• The admin was clunky, it was aimed at fleet managers and meant that bringing on drivers or employees of a company, meant uploading CSV files that could be a pain.
  • It’s just a bit clunky, over the years as code had been added to the system, it meant that some part were bloated and not ideal. It worked in the same way an old car gets you from a to be, but we needed an upgrade, smoothing a bit quicker and more comfortable.

It was with the above in mind that almost exactly a year ago today we decided to rebuild the system.  We would keep all the great stuff that we know works and the general principals would remain the same, but we made a lot of changes including:

  • From now on we will have a new all singing all dancing app that records the trips as well as giving the full CC experience.
  • We have full scalability and elasticity in the system so we can grow from 500 to 5 million users without having to rebuild the system or the infrastructure
  • Our code is cleaner and lighter, meaning the system will run better and quicker.
  • We have built-in globalisation, meaning we can roll the system out in any country.
  • The admin and user onboarding is slicker and easier to use.

 So you are releasing a smartphone APP

 Yes, and the timing is right to do this.

Why smartphones were not an option in the past

 When we first started out using GPS devices, it was the early days of smartphones, the iPhone was about 3 years old, and the be frank the limitations of GPS and battery life meant that you could not rely on accurate trip data.  With GPS on, an iPhone battery would last for 56 minutes (I tested it)

Also back then there was still a battle for IOS, Android, Blackberry and Windows in the phone market.  In short, it was complicated, and unreliable.  Actually, blackberry was really good at handling GPS.

We also found our market was the fleet sector who had a mostly adopted an aggressive stance towards the mobile phone usage in cars.  They had pretty much banned the use of mobiles by employees, and if you then wanted to put apps on phones that were used in cars to collect mileage, then it became a can of worms.

In summary

  • A few years ago, smartphones were just not up to the job, but today they are much better with better GPS and better battery management
  • Mobile phone legislation meant fleets often had an outright ban on the use of mobiles
  • The mix of mobiles and operating systems meant you needed to build your app four times
  • Rolling out apps to some fleets was a nonstarter as their policy on mobiles in cars precluded it.
  • The message for a GPS dongle was so simple “just plug this in and we will do the rest”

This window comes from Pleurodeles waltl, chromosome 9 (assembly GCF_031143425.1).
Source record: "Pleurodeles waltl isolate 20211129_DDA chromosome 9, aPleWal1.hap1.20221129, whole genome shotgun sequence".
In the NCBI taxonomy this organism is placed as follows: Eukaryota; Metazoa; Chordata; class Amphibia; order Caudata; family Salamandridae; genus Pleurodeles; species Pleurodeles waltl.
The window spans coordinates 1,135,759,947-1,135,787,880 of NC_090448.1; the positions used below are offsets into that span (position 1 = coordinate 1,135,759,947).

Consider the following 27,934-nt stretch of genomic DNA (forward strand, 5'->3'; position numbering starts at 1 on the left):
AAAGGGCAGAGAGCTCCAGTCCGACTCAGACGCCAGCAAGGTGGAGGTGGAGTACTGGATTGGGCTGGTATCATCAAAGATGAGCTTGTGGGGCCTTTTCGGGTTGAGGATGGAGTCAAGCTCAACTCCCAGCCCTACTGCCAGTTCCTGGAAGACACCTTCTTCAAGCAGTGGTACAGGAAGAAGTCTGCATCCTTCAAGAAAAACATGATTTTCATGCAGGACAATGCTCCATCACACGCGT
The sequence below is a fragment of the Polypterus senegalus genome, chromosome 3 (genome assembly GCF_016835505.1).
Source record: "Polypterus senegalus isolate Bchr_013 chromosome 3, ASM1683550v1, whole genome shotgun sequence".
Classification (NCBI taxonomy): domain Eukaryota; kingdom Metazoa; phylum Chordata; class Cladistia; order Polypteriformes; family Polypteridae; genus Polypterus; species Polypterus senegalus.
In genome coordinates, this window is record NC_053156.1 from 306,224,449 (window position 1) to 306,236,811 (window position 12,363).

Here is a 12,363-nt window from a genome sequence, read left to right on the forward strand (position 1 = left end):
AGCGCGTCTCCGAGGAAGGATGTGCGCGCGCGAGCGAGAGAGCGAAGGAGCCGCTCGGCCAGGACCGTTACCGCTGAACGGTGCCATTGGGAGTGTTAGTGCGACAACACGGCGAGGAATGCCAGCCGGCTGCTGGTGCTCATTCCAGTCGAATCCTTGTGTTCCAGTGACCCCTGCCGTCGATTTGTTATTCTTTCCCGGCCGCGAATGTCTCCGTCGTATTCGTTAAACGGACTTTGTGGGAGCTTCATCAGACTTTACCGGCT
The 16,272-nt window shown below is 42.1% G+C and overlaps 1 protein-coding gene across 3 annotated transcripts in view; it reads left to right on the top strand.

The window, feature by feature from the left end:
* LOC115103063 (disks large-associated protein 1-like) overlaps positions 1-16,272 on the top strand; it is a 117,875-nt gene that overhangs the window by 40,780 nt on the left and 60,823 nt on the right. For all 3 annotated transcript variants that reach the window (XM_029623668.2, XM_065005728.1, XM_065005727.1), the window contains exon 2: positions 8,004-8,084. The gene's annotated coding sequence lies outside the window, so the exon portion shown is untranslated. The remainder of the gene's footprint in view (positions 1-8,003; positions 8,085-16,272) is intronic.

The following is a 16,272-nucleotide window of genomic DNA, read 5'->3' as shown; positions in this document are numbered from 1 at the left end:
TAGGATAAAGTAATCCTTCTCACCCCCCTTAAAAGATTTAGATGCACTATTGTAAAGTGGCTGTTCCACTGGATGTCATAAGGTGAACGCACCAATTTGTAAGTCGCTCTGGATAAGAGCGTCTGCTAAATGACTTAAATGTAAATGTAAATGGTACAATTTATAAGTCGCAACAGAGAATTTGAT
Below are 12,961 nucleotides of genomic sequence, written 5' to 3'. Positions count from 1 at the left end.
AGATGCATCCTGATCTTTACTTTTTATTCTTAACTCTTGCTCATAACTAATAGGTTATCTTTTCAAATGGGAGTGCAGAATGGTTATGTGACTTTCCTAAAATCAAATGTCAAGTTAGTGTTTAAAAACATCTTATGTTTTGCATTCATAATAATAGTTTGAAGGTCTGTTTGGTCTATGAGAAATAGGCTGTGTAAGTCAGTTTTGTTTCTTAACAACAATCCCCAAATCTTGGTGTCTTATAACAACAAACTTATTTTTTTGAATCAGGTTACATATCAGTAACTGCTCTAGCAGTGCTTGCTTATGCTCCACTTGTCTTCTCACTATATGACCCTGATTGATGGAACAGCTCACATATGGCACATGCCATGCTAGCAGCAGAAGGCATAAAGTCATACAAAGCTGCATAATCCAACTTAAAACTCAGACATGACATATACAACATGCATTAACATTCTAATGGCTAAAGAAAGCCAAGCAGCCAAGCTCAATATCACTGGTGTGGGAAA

Why the app now?

 Well the main reason is our change in focus from Fleet to Consumer.  When it comes to working with fleets, it’s easy to distribute a GPS device, and we tend to deal with one or two key people who are able to accept delivery of GPS dongle, place those in a car and then collect them up at the end.  It means we have a nice slick process to distribute and collect up devices.  With consumers however that becomes more difficult on a number of levels;

  •       Firstly the cost, distributing 10,000 GPS devices is a lot of money. However, consumers will mostly already have a smartphone.
  •       Distributing devices via post is a big undertaking in large numbers; it requires a lot of admin and cost.
  •       If you think distributing them is tough, try getting them all back. You can just imagine trying to get 10,000 devices back from customers all over the country; many will go missing, break, get lost etc.
  •       Smartphones are much better than they used to be, they are not perfect, but the more modern phones have far superior GPS and better battery management, meaning they are now up to the job.

 So are there problems using Smartphones?

 There are a few, yes.

  • Many people still use old phones or vary basic phones that are not capable of recording trips
  • You are reliant on users downloading the app.
  • You are reliant on users turning on the app.  Apps can’t turn themselves on, especially with Apple iOS, so if the user does not turn it on and apply the right settings, it won’t work.
  • GPS still uses battery. Despite improvements, it will still use up the battery quicker, so you need to be sure the phone is plugged into a power socket in a vehicle.

So the future is Consumer Space

Ok so the plan currently is not to go directly to the consumer, its to work with Key partners who already have relationships with the consumer.  Think energy companies and auto manufacturers.  These organisations have a relationship with you and me already, and what’s more, we could both benefit from the sale of EV, as a consumer I can benefit from owning an EV because I will save money, however, at the same time I own an EV, and I am will be spending more money on energy.  It’s a win-win

Who is it aimed at?

 Its aimed at anyone who drives a car and is interested to see if they could save money!

How will it work?

Simple all you need to do is download the app; from there, you can set up an account with CleanCar and then set the app off to record trips.  The app will automatically log your trips and upload them to your CleanCar profile.

Once we have enough data, a week or more, you will be able to log in and see

  •       If an EV is suited to your needs
  •       Which EV will work for your requirements?
  •       If you can save any money by making the switch

All of our calculations and analysis is done using independently sourced data. Hence, we only show you if an EV is going to work and if it truly saves money, we have currently have no affiliations to any manufacturers, so all our advice is independent.

What next

Soon we will be providing some launch material and implementing the new system into some of our early customers.  If you are interested, then we will be in a position to roll out to the next phase of customers from July 2020.

So, if you are a business that sells energy, finance, cars, charge points or any organisations looking to increase the uptake of EV, such as local authorities looking to help residents. Then we would love to talk to you; we are convinced that the CleanCar car B2B2C offering will help with your goals and its ready to go!

Get in touch via info@cleancar.io